Other small errors may also be significant in our understanding of the document; for example there is some variation in the spelling of words such as thuchti/thucht, spante/spanthi, zal/sal, although this may be due to the absence of a standardised spelling system or a scribe from outside the region. Then in several instances, the dividing dot between the words is obscured or absent. Finally there are two errors: one in petru{i}s instead of petrus and a sade almost certainly omitted in tentha[sh].

It has been widely experienced that most common errors occur in the transcriptions of witnesses and personal names, for various reasons such as variations in spelling and lapses in attention by the scribe. However to put this all in perspective, most of the remainder of the document is free from obvious errors, tending to reinforce the significance of the small errors noted above.

According to the linguistic analysis of Agostiniani, the text belongs to the linguistic area of Cortona. Certainly the use of the sade(M) instead of s tends to reinforce its origins in the Northern part of Etruria proper.

The Text

The following is an approximate translation of the Tabula Cortinensis, which draws on numerous sources, including those cited above:

These (the property) of Petru Sceves: olive groves. the vineyard and the house estimated ten talents; and those of the Cusu family descended from Laris, That by the Lake (estimated) six talents and ten (units).

Along with this same Lake also four containers Etruscan 'eshiethic' measure (they are) for the family of Petru, and the balance to settle within the month two talents in the form of food and money.

The amount of this value (is) exactly the inheritance of the Cusu family and that of Petru Sceves.

The following have witnessed: Larth Petruni, Arunth Pini, Larth Vipi Lusce, Laris Salini of Vetna, Lart Velara of Larth, Lart Velara of Aule, Vel Pumpu Pruciu, Aule Celatina of Setumna, Arnza (Little Arthth) Felsni of Velthina, Vel Luisna Lusco, Vel Vslna of Nufre, Laru Slanzu, Larzla Lartle Vel Aule, Arnth Petru Raufe.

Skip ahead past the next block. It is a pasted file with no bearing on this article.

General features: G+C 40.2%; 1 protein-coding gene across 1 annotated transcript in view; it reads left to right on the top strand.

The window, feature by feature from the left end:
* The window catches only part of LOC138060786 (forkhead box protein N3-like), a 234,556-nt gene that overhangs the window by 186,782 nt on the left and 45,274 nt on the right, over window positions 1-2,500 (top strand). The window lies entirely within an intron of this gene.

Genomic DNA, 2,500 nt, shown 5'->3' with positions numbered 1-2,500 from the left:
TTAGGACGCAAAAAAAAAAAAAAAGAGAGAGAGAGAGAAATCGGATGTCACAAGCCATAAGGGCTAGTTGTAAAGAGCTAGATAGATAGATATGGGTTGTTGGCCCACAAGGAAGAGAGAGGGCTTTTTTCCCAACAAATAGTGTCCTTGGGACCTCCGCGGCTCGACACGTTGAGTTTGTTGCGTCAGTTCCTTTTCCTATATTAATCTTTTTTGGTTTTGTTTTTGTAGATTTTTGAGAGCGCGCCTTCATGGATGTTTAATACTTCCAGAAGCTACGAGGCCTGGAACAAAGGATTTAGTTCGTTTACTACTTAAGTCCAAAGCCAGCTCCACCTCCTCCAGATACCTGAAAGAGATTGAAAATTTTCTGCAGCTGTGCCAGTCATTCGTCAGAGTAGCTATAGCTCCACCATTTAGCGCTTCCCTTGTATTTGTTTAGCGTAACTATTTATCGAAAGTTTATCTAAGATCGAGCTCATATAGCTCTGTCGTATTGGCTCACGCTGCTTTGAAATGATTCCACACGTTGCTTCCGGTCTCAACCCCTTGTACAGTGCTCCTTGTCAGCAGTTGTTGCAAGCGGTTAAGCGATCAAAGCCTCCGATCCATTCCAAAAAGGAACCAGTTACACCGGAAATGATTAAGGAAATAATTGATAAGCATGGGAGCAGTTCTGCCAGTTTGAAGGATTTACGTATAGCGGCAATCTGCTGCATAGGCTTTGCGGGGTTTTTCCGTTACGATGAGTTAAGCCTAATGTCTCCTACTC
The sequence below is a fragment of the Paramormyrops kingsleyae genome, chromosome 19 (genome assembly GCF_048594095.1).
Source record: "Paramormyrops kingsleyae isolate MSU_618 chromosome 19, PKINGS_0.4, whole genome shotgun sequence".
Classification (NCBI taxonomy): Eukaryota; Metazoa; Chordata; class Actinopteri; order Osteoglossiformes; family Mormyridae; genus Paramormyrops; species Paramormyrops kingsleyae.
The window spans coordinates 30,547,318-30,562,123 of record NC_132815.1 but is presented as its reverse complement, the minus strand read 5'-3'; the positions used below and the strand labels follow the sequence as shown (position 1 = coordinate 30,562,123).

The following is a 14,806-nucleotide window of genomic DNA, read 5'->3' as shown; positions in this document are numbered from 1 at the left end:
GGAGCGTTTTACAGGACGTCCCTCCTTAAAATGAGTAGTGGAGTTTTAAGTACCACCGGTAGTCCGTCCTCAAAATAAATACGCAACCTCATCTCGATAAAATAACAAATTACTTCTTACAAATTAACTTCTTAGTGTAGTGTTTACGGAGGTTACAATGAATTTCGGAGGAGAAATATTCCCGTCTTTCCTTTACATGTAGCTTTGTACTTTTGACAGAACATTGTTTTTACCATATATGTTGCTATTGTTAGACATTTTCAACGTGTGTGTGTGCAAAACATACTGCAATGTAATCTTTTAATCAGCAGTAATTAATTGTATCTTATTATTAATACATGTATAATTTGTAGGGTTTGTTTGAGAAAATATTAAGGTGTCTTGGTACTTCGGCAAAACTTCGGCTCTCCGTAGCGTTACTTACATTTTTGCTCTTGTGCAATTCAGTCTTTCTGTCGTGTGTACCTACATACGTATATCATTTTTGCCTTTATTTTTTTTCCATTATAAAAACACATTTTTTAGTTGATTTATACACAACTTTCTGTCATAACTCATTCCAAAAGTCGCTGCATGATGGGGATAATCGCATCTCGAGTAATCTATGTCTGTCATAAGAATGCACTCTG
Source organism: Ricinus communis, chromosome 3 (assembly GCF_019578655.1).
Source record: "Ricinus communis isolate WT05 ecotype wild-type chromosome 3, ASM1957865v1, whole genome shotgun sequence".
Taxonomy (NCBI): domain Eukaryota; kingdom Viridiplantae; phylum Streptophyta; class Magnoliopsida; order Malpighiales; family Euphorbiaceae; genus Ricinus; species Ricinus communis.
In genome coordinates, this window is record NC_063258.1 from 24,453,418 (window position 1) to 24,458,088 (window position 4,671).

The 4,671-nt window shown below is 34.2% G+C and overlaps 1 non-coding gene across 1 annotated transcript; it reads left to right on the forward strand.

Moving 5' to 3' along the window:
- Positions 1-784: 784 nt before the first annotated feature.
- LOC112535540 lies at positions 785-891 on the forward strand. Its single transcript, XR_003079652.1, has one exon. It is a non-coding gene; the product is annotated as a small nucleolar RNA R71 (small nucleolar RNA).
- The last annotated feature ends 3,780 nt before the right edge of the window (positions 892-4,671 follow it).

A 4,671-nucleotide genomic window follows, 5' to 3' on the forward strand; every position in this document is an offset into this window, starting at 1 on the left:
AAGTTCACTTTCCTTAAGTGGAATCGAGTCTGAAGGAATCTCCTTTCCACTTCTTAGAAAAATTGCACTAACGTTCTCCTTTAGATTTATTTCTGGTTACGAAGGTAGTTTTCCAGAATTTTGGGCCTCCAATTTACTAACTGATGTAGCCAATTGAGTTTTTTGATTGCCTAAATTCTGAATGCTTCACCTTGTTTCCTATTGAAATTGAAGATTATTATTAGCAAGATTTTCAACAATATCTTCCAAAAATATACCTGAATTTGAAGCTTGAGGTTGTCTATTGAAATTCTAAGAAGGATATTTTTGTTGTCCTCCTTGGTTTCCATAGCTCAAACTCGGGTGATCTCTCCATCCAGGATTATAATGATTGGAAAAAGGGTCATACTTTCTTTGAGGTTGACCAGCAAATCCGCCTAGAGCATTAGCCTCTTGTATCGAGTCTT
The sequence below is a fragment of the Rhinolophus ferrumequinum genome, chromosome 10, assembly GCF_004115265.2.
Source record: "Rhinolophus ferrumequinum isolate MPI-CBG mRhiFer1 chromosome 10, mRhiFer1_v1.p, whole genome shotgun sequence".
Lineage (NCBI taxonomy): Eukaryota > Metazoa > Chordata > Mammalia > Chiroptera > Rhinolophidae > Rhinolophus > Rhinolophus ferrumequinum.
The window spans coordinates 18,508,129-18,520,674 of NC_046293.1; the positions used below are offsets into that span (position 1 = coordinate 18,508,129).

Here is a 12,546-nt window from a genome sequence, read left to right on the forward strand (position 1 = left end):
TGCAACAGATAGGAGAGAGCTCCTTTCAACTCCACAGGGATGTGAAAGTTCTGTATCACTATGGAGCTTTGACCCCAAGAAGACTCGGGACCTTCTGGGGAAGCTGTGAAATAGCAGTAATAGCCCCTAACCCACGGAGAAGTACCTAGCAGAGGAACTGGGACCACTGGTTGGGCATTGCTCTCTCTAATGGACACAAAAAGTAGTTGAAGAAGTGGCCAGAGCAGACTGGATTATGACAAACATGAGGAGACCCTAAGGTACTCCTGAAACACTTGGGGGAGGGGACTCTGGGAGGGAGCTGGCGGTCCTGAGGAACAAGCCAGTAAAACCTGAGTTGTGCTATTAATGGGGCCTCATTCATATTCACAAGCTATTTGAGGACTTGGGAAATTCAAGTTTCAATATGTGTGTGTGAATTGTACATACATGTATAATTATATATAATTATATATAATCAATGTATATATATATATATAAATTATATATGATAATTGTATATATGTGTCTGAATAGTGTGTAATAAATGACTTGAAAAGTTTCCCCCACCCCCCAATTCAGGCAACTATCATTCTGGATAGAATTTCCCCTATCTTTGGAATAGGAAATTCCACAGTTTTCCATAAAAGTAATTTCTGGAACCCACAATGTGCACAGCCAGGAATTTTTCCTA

Accepting (the transaction) have been Vulca Cusu of Laris and the sons, Laris Cusu, those descendants from Laris, and Larin son of Laris, Petru Scevas, Arntlei wife of Petru;

This is written now that those of the Cusunu family have been issued from this notary public and according to law in (its) deposited dwelling. Tullia daughter of Telutia therefore two copies has been left with the Cusunu family, descendants of Laris, and to Petru Sceves according to the right of Tarcontian law (?) (Pessh Tarchian) .

These things witnessed and checked by Larth Cucrina of Lausu, Zilath Mechl Rasnal (Sacerdos).

Laris Celatina Lausi and his son, Arnth Lusce of Arnth and the son Larza, Lart Turmna of Salina, [ of the father, Larth Celatina and the sons of Velcha (.........................) [ and grandsons Vulca Cusuna descendant from Avle (.......... and of Anina, Laris Fulna (............................) and sons, Lart Petce of Vslna (.........................), [pertaining to the family Cucrinia of Tecsina, Vel (......................................) and Laris Cusu of Vslna (...

Avle Salini of Cusua wrote this under the consulate of Larth Cusu Titina and Laris Salinis of Avle, the district of Tarsimena. Declared in the dwelling (of the notary public) deposited in accordance with common law. The transcription (the tablet) (is) of Velcha Cusu, descendant of Avle, of Velthur Titlnis, descendant of Velthur, and of Larth Celatina of Apnal (of his father?) and Laris Celatina of Pitlina.

Above: Part of the transcription